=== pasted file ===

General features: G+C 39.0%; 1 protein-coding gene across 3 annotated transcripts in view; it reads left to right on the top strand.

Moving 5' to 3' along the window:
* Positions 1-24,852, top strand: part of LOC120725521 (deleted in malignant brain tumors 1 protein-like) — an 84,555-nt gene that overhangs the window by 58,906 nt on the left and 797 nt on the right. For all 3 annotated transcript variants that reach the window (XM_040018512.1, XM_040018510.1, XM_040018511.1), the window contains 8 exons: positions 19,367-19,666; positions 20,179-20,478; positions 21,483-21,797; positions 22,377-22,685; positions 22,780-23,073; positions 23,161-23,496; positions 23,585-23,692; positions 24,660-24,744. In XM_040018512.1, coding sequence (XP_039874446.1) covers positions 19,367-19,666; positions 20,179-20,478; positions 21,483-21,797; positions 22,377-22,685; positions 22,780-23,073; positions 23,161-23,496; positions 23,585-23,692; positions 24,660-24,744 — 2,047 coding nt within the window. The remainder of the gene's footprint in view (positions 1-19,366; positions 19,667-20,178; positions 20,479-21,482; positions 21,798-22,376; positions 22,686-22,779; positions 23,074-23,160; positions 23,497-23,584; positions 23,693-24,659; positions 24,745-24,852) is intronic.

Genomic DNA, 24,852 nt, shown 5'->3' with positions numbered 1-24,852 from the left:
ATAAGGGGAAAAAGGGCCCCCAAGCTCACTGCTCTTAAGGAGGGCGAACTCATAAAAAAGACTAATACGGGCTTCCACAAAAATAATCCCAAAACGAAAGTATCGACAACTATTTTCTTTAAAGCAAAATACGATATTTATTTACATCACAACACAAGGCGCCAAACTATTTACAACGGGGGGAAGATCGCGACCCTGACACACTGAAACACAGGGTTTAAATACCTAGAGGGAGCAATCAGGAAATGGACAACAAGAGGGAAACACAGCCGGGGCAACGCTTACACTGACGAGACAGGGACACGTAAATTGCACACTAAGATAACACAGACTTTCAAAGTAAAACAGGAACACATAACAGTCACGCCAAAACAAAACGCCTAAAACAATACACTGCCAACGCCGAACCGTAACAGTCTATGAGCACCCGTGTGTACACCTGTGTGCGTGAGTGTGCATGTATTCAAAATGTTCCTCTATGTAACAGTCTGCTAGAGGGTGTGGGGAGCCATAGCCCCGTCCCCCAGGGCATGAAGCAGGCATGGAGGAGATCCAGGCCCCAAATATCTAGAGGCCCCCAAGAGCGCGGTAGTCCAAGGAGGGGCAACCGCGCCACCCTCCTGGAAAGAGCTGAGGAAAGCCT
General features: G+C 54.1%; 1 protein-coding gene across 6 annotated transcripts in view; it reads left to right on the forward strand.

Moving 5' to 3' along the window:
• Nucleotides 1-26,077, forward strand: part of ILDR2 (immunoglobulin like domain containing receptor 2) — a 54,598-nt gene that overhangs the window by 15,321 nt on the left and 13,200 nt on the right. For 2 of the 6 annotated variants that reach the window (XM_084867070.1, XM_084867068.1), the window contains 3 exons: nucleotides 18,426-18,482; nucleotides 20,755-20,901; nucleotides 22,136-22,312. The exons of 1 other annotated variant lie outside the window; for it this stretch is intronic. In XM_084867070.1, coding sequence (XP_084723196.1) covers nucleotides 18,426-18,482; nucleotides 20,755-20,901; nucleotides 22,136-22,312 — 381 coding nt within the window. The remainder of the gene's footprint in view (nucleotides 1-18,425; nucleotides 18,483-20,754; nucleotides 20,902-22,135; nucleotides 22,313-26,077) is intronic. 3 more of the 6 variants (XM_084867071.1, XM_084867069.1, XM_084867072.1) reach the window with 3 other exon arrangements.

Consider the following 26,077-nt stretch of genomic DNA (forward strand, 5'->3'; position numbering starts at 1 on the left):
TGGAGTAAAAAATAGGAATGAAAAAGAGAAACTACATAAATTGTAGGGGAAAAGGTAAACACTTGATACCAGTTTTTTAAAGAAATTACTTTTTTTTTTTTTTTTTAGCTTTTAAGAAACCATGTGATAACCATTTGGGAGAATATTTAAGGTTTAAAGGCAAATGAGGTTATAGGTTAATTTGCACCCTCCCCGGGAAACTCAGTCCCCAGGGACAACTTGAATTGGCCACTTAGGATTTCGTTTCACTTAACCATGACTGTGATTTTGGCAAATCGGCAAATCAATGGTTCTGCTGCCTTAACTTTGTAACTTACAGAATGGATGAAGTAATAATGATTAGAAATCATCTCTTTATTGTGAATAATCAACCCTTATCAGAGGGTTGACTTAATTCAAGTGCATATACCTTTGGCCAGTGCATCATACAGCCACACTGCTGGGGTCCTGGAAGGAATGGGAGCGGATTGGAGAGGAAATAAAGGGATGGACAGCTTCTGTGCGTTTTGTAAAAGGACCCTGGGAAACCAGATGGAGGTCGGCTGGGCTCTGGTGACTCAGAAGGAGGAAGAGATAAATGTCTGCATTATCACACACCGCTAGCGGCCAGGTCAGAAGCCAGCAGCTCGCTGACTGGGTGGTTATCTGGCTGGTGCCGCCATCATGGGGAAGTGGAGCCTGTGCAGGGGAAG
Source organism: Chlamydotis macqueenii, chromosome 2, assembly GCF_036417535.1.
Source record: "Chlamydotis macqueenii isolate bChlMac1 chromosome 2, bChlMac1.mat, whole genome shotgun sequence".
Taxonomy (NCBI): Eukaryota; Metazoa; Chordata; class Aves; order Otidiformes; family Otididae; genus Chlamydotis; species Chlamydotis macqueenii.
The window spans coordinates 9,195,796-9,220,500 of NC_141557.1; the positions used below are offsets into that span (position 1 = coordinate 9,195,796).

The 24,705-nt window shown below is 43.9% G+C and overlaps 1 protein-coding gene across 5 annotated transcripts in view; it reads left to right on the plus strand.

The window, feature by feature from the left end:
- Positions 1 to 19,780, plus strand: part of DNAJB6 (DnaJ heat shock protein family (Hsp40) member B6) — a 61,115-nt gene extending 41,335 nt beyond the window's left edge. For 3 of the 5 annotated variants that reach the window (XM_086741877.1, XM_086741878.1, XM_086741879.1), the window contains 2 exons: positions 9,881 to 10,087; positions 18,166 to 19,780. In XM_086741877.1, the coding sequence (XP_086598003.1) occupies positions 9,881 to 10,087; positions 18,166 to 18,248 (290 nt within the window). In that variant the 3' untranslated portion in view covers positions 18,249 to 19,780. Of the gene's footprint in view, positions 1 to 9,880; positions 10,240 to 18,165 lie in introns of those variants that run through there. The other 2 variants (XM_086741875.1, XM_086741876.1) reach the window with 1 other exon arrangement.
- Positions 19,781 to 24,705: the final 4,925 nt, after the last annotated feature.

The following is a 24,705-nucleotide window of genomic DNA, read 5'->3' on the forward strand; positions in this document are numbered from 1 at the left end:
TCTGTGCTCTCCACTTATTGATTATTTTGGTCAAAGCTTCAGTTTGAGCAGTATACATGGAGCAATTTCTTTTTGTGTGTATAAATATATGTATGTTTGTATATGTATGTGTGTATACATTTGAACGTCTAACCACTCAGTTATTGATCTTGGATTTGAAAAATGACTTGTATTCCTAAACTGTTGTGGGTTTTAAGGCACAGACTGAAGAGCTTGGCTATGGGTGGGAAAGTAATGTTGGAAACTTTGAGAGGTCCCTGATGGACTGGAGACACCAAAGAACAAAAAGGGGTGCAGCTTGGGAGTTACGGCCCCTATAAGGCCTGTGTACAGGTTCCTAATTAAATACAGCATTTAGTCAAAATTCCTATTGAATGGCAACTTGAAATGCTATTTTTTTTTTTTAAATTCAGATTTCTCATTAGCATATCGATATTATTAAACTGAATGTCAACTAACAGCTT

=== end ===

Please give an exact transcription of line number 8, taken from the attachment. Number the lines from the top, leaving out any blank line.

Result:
• Nucleotides 1-26,077, forward strand: part of ILDR2 (immunoglobulin like domain containing receptor 2) — a 54,598-nt gene that overhangs the window by 15,321 nt on the left and 13,200 nt on the right. For 2 of the 6 annotated variants that reach the window (XM_084867070.1, XM_084867068.1), the window contains 3 exons: nucleotides 18,426-18,482; nucleotides 20,755-20,901; nucleotides 22,136-22,312. The exons of 1 other annotated variant lie outside the window; for it this stretch is intronic. In XM_084867070.1, coding sequence (XP_084723196.1) covers nucleotides 18,426-18,482; nucleotides 20,755-20,901; nucleotides 22,136-22,312 — 381 coding nt within the window. The remainder of the gene's footprint in view (nucleotides 1-18,425; nucleotides 18,483-20,754; nucleotides 20,902-22,135; nucleotides 22,313-26,077) is intronic. 3 more of the 6 variants (XM_084867071.1, XM_084867069.1, XM_084867072.1) reach the window with 3 other exon arrangements.